American Ethnic Literature
I. Course Prefix/Number: EGL 224
Course Name: American Ethnic Literature
Credits: 3 (3 lecture; 0 lab)
III. Course (Catalog) Description
IV. Learning Objectives
A. Identify some of the major works of American ethnic literature.
B. Explain the complexities of race, gender, ethnicity, nationality, and class in the
American ethnic literary tradition.
C. Delineate the social, intellectual, cultural, and historical influences specific to the
development of American ethnic literature -- the product of both a variously imagined
American heritage and at least one other national or cultural tradition.
D. Interpret the formal elements of these works, using appropriate terminology, such as:
theme, conflict, figurative language, etc.
E. Analyze works in the context of their literary, cultural, and historical backgrounds.
F. Synthesize knowledge of genre, formal elements, and background material.
G. Incorporate secondary sources in the analysis and interpretation of literary texts.
V. Academic Integrity
• plagiarism (turning in work not written by you, or lacking proper citation),
• falsification and fabrication (lying or distorting the truth),
• helping others to cheat,
• unauthorized changes on official documents,
• pretending to be someone else or having someone else pretend to be you,
• making or accepting bribes, special favors, or threats, and
• any other behavior that violates academic integrity.
There are serious consequences to violations of the academic integrity policy. Oakton's policies and procedures provide students a fair hearing if a complaint is made against you. If you are found to have violated the policy, the minimum penalty is failure on the assignment and, a disciplinary record will be established and kept on file in the office of the Vice President for Student Affairs for a period of 3 years.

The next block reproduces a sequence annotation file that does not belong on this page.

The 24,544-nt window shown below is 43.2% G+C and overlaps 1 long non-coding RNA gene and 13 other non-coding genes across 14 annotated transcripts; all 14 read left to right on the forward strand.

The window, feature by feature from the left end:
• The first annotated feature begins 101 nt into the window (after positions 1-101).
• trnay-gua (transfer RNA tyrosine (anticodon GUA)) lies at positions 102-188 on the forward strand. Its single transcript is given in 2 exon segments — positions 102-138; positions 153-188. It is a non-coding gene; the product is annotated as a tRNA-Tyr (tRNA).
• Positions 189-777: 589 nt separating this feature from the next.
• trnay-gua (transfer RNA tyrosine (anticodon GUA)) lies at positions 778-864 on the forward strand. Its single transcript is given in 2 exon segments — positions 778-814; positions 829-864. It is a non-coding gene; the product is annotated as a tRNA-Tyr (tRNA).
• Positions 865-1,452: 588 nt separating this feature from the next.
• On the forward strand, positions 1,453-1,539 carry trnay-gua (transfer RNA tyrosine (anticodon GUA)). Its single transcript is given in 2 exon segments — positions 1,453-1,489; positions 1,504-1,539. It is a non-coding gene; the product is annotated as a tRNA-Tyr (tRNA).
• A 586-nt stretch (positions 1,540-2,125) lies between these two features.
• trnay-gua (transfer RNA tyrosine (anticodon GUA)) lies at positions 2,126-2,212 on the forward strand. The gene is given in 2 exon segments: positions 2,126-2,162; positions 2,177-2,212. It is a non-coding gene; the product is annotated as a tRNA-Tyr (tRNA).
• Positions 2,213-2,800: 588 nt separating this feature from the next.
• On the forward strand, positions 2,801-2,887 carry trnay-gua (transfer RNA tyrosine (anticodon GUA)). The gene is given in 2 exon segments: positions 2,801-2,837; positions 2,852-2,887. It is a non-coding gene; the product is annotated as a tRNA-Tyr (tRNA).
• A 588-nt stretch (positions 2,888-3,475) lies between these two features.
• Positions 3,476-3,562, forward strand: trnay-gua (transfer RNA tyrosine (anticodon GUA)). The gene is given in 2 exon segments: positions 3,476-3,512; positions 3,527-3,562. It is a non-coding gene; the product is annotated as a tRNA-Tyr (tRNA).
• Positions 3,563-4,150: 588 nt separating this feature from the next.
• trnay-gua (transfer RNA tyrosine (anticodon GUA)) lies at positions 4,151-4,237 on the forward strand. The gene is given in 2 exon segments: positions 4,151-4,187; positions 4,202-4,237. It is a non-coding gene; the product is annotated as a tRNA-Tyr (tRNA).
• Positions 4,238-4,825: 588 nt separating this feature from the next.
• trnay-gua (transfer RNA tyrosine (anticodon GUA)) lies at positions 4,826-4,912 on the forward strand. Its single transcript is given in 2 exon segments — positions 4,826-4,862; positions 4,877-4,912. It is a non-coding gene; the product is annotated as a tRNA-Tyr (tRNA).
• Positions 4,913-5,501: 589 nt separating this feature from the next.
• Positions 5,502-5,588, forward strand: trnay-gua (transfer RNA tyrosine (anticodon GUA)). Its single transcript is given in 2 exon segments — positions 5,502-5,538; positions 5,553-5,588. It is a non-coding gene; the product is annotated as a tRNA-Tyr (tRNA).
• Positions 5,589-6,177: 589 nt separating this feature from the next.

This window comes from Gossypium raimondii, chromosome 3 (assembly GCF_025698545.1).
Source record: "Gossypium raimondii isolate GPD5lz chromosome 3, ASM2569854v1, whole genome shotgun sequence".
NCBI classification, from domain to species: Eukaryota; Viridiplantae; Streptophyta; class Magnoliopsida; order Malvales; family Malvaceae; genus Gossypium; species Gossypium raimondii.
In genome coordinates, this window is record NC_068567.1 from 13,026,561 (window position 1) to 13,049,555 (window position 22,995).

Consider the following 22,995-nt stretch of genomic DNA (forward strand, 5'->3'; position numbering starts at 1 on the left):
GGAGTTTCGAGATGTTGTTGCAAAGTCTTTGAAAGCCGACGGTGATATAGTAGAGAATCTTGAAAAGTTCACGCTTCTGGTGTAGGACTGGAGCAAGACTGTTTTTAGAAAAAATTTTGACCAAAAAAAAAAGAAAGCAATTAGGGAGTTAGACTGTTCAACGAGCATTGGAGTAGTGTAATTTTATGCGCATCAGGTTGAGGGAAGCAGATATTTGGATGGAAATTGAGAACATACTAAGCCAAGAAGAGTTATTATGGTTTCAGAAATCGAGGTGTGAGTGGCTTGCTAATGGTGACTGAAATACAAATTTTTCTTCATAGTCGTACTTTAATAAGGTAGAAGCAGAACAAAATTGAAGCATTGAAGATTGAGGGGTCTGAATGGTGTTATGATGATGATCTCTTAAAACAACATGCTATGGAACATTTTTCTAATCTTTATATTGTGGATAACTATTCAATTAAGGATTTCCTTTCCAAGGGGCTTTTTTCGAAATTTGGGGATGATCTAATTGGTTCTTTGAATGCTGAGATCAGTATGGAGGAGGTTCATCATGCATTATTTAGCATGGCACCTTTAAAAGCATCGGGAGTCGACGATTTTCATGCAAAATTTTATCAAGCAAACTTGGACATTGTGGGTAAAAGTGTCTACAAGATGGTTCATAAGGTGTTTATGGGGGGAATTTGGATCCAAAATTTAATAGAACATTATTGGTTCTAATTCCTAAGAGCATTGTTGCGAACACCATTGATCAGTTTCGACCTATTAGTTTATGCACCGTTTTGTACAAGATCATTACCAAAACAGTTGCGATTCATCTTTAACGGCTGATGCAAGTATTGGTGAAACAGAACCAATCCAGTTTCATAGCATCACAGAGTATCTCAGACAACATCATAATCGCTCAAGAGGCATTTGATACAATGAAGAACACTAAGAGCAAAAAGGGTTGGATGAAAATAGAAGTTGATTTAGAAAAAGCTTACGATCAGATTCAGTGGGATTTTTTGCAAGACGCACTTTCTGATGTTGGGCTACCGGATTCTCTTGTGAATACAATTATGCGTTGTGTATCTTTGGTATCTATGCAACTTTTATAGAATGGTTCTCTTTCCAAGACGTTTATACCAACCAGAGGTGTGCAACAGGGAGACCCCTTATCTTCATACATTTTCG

Details of the Code of Academic Conduct can be found in the Student Handbook.
VI. Sequence of Topics
B. Overview of American ethnic literature
1. Definition and discussion of hybridity
2. Discussion of the production and distribution of American ethnic literature
3. Review of traditional literary studies approaches to the teaching of American literature
C. Sequence of units on the literature of particular ethnic literatures (selected at instructor’s discretion.) (What follows is one example)
1. The Colonial Experience – selections from Mary Rowlandson and Hector St. John DeCrevecouer
2. Jewish-American literature – readings from Abraham Cahan, Anzia Yezierska, Philip Roth, and Allegra Goodman
3. Irish-American literature – illustrations from Thomas Nast, readings from Finley Peter Dunne, James Farrell, Eugene O’Neill, and Frank McCourt
4. Chicano literature – readings from Oscar Hijuelos, Sandra Cisneros, and Ana Castillo
5. Chinese-American literature – historical reports on “Tong wars” and Chinese exclusionary acts of late 19th century, readings from Frank Chin, Maxine Hong Kingston, and Chang-Rae Lee
6. Indian-American literature – readings from Bharati Mukherjee and Anjana Appachana
VII. Methods of Instruction
Course may be taught as face-to-face, media-based, hybrid or online course.
VIII. Course Practices Required
IX. Instructional Materials
Instructors will choose a number of anthologies of particular ethnic literatures (such as Charlie Chan Is Dead: An Anthology of Contemporary Asian American Fiction by Jessica Hagedorn or American-Jewish Fiction by Gerald Shapiro), should assign appropriate novels in their entirety (such as The House on Mango Street by Sandra Cisneros or The Woman Warrior by Maxine Hong Kingston), and should assign additional coursepack readings, as well.
X. Methods of Evaluating Student Progress
A mid-term and final exam.
Instructors may consider requiring their students to write a broader essay reflecting on some aspects of the ethnic experience in America.
XI. Other Course Information
If you have a documented learning, psychological, or physical disability you may be entitled to reasonable academic accommodations or services. To request accommodations or services, contact the Access and Disability Resource Center at the Des Plaines or Skokie campus. All students are expected to fulfill essential course requirements. The College will not waive any essential skill or requirement of a course or degree program.